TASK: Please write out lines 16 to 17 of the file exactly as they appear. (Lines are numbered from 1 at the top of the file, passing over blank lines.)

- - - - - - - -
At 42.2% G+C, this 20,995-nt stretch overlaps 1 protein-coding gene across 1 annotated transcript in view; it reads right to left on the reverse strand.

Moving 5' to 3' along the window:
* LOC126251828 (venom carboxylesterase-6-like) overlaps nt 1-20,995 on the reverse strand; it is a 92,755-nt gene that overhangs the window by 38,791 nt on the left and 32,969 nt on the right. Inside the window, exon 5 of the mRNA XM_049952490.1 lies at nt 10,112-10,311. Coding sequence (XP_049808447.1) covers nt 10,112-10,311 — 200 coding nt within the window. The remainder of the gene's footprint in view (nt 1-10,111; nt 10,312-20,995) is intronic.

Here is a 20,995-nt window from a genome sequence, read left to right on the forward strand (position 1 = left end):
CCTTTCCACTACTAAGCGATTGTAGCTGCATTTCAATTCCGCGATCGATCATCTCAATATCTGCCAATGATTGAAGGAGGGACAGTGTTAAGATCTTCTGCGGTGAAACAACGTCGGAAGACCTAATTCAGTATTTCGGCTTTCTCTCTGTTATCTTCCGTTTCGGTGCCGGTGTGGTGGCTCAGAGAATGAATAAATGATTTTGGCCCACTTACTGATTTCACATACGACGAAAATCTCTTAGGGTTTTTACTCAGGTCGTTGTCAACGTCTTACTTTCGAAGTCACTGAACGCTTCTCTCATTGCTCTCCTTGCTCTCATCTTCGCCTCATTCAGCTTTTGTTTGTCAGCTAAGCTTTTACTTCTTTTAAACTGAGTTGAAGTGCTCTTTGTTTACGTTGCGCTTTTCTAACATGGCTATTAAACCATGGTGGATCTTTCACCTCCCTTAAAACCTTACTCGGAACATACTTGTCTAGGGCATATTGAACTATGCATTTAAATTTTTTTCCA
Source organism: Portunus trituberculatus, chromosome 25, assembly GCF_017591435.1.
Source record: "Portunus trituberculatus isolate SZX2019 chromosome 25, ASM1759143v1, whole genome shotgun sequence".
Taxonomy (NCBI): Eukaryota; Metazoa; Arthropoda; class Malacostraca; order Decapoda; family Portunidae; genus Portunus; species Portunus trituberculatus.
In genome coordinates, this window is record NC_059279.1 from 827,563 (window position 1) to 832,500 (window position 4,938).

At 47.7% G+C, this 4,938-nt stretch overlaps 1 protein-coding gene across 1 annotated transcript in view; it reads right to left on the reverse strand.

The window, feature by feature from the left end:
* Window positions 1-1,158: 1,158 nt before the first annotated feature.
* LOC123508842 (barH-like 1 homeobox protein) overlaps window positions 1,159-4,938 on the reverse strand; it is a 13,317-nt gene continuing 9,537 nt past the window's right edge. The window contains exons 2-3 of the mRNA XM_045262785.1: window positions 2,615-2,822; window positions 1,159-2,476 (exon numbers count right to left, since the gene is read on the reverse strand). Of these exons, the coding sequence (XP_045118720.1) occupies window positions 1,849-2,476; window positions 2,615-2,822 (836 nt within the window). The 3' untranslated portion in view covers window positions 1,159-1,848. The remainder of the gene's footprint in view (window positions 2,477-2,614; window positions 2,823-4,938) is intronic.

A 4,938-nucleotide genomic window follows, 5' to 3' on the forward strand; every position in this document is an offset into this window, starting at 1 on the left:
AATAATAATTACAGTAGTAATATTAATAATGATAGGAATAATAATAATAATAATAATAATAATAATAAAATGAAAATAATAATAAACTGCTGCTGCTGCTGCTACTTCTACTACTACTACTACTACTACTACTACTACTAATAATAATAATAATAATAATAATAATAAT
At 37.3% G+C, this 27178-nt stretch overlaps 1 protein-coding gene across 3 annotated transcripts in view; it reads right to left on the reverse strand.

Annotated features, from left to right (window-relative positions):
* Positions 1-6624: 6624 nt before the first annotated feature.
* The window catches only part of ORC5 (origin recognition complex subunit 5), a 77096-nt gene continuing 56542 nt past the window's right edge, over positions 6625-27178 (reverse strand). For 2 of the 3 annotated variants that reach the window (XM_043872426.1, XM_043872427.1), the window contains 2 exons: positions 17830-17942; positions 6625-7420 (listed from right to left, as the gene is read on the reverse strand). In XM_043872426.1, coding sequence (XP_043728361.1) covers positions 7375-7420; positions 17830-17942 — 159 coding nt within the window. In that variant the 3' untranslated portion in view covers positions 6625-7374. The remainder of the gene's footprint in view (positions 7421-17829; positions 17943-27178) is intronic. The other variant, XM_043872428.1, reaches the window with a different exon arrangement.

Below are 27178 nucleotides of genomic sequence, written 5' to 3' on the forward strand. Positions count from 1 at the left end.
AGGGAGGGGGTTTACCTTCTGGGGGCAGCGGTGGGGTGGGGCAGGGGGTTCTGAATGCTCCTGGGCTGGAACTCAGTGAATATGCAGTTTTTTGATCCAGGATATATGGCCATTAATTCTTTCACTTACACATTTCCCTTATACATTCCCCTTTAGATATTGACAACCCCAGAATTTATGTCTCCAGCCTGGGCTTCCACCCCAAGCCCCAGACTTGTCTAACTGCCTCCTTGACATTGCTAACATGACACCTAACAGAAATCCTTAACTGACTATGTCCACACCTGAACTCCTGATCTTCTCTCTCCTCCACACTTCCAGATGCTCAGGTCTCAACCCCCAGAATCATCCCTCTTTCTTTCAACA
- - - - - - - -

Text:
At 37.3% G+C, this 27178-nt stretch overlaps 1 protein-coding gene across 3 annotated transcripts in view; it reads right to left on the reverse strand.

Annotated features, from left to right (window-relative positions):